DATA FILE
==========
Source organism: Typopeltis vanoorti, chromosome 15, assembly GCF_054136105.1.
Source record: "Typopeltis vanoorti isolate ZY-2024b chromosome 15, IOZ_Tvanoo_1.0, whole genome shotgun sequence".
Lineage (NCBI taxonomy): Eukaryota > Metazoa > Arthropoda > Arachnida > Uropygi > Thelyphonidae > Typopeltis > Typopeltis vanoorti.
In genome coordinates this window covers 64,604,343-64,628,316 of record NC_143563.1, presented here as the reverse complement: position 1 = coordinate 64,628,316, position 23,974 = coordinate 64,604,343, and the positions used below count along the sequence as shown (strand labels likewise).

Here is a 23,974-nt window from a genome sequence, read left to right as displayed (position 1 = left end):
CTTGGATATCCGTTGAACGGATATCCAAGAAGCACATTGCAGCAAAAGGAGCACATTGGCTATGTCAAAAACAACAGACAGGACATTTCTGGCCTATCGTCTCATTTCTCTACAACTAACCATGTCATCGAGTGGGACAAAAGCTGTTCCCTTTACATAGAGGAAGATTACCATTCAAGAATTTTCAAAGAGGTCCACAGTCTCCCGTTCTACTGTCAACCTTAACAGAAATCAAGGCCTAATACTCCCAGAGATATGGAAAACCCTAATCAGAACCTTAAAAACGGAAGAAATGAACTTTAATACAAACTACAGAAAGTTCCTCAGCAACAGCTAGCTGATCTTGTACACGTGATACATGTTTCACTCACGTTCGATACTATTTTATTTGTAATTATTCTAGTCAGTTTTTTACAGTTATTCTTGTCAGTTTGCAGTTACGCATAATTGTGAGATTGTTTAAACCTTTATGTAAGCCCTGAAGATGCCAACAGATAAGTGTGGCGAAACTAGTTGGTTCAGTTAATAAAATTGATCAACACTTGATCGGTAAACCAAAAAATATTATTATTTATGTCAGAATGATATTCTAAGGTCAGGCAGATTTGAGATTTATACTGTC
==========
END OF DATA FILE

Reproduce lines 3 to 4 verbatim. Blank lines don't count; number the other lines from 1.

Lineage (NCBI taxonomy): Eukaryota > Metazoa > Arthropoda > Arachnida > Uropygi > Thelyphonidae > Typopeltis > Typopeltis vanoorti.
In genome coordinates this window covers 64,604,343-64,628,316 of record NC_143563.1, presented here as the reverse complement: position 1 = coordinate 64,628,316, position 23,974 = coordinate 64,604,343, and the positions used below count along the sequence as shown (strand labels likewise).